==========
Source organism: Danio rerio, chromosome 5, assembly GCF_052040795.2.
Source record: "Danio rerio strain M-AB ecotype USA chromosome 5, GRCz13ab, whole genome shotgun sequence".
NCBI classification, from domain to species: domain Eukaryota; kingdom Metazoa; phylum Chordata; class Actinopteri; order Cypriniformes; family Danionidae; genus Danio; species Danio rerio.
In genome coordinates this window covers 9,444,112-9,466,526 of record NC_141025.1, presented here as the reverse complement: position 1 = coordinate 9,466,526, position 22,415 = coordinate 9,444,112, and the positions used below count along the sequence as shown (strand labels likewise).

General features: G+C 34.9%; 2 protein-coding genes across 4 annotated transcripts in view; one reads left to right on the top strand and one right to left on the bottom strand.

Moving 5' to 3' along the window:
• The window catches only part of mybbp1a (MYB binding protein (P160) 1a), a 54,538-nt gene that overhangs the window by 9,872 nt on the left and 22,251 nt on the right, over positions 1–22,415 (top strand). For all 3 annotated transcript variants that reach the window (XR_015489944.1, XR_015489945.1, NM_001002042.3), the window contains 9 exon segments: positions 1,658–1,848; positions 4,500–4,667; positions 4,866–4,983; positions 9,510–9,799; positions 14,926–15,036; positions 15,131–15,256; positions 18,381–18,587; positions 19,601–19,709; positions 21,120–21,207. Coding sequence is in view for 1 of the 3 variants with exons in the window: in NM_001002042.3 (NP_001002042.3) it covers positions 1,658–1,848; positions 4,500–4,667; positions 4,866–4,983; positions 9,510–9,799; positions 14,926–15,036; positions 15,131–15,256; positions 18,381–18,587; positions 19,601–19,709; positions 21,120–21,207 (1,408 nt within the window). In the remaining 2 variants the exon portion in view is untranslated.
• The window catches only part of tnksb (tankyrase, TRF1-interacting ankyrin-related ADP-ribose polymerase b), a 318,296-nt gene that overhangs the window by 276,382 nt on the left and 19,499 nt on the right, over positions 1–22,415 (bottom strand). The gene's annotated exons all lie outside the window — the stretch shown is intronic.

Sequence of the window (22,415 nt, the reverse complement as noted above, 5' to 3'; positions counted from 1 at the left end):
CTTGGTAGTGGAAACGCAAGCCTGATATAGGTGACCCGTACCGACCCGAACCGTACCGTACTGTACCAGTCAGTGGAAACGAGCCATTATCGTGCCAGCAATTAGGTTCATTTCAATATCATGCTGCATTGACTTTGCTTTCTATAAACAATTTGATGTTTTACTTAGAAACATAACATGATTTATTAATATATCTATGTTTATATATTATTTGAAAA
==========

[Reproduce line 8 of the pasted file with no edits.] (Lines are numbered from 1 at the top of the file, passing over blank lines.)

• The window catches only part of tnksb (tankyrase, TRF1-interacting ankyrin-related ADP-ribose polymerase b), a 318,296-nt gene that overhangs the window by 276,382 nt on the left and 19,499 nt on the right, over positions 1–22,415 (bottom strand). The gene's annotated exons all lie outside the window — the stretch shown is intronic.